Stats & Info: Russ Smith

Cardinals' keys for Final Four

March, 29, 2012
3/29/12
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Christopher Hanewickel/US PresswireLouisville advanced to its ninth Final Four with its victory over Florida on Saturday.
The Louisville Cardinals are making their ninth trip to the Final Four, the fewest of this year’s participants.

Here are five things to watch for Louisville this weekend.

Pitino has been here before
Rick Pitino is the third coach to take more than one team to multiple Final Fours. The other two coaches to do so were Jack Gardner and Roy Williams.

According to the Elias Sports Bureau, Pitino is the second coach to face a former team in the Final Four. Roy Williams led North Carolina to the Final Four in 2008, where he lost to former school Kansas.

This is Pitino’s sixth Final Four appearance, and three of those trips have been with teams seeded fourth or lower. He is the first coach to lead three teams seeded that low to the Final Four since seeding began in 1979. Larry Brown, Tom Izzo, Lute Olson and Brad Stevens have each done it twice.

Pitino has been to Final Fours in New Orleans before, but hasn't the best of results. This is the third time that he has led a team to the national semifinals in New Orleans, with Providence in 1987 and Kentucky in 1993 both falling short of the championship game.

Defense wins championships
Louisville is holding its opponents to 35 percent shooting when it plays man-to-man defense this season, the lowest percentage in the nation.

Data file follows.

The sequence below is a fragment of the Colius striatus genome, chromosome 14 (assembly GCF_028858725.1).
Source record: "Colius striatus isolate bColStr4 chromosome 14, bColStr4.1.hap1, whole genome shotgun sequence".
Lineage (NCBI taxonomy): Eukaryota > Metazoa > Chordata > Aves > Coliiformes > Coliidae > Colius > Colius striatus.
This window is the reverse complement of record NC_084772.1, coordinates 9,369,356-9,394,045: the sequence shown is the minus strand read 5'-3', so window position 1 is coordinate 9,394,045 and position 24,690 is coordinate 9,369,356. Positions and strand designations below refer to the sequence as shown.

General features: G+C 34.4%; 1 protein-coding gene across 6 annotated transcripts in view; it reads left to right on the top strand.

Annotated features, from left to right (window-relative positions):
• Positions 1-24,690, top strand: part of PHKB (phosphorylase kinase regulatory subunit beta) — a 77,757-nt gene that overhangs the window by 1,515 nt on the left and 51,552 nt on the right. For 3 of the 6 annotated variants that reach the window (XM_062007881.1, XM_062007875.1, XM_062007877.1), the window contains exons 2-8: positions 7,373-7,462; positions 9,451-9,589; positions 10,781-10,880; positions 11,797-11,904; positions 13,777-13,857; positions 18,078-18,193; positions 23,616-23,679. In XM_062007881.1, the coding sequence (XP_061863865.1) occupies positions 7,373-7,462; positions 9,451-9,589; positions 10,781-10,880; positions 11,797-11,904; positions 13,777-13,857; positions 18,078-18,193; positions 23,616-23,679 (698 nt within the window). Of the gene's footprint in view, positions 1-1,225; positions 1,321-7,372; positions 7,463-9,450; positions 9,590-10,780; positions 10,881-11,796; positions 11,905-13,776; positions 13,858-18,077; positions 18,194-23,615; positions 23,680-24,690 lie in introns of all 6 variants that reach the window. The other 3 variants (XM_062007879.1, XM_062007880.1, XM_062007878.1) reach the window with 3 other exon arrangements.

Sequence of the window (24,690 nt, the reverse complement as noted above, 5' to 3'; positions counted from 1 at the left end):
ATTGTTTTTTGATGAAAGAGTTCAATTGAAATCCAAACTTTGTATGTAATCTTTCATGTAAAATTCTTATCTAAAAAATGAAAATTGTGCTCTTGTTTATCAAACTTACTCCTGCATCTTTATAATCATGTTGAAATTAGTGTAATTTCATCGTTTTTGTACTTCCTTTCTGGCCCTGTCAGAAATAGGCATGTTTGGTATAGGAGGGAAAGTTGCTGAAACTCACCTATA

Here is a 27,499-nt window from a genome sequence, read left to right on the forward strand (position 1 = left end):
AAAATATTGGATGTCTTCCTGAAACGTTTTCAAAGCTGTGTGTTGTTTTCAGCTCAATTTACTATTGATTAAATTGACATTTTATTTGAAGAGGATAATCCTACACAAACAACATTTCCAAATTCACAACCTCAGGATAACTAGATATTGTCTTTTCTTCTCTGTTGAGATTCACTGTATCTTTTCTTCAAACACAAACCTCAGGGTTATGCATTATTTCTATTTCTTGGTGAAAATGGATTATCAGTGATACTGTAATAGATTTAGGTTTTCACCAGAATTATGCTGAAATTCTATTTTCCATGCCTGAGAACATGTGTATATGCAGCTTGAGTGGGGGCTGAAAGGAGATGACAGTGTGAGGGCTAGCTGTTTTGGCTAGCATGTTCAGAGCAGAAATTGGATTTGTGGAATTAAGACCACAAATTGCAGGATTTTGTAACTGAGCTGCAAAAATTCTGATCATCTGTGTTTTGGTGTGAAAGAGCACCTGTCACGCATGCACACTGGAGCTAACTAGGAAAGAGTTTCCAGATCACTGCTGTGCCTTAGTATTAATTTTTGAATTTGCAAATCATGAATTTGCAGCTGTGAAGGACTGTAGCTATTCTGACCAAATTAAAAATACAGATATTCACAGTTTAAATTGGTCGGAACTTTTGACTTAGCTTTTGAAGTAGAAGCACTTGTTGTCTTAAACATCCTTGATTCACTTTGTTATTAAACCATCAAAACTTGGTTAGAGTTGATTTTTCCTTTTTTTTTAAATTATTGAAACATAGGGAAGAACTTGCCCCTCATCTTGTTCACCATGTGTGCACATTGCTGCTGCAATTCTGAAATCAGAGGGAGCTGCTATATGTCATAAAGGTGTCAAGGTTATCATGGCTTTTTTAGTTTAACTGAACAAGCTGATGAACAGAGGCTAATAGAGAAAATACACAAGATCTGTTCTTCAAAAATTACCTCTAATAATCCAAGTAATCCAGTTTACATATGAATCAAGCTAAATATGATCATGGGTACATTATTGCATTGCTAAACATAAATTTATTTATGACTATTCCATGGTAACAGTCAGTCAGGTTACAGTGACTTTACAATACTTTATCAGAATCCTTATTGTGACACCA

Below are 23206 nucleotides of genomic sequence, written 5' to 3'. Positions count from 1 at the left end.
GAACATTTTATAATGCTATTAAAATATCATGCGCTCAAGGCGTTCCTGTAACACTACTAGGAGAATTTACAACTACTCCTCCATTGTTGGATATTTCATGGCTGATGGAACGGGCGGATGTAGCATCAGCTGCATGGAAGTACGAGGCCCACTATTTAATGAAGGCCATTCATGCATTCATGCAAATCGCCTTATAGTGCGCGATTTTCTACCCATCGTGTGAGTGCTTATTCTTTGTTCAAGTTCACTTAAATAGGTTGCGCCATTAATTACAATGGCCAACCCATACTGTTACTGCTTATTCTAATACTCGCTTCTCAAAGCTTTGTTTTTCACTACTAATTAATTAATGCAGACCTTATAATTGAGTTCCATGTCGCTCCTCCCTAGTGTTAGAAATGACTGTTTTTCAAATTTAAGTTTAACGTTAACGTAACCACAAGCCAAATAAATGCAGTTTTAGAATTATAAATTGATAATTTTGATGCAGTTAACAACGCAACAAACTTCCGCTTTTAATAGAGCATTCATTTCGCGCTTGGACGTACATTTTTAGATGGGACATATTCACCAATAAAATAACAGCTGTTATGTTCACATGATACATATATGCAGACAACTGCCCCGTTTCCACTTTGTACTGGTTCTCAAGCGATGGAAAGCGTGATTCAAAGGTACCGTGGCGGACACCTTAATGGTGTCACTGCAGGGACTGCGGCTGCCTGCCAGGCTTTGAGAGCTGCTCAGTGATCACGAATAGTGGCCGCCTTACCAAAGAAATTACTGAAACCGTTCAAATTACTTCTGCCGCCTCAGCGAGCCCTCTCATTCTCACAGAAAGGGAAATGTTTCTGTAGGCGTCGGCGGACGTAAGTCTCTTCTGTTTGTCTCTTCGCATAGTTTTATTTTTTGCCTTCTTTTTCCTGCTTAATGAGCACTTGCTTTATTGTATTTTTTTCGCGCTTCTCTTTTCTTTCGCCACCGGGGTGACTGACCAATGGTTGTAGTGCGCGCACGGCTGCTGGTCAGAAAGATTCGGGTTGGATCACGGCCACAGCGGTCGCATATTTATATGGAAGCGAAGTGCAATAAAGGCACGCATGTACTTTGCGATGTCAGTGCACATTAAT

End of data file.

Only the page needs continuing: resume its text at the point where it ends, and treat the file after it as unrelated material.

The Cardinals’ man defense held Kentucky to 22 percent (5-for-23) when the teams met earlier this year. That was the lowest field goal percentage by the Wildcats against man-to-man defense this season.

Louisville has recorded 29 steals in the NCAA tournament, the second-highest total in the field. Fourteen of those steals were by players stepping into passing lanes, while 13 were strips.

Big East runs redux
Louisville’s run to the Final Four bears a close resemblance to Connecticut’s title run last season.

Last year, the Huskies went 9-9 in the Big East and finished in ninth place. The Cardinals lost one fewer game this year and received a first-round bye in the Big East tournament by finishing seventh.

Both teams entered the Big East tournament with four losses in their last six games before starting long winning streaks.

Key player
When Louisville played Kentucky on New Year’s Eve, Russ Smith scored a career-high 30 points off the bench as the Cardinals lost by seven. Unfortunately for Louisville, he was the only player to reach double figures.

After scoring only 46 points in his previous six games, Smith has scored 47 points in his last three games and led the Cardinals in scoring twice.

Second chances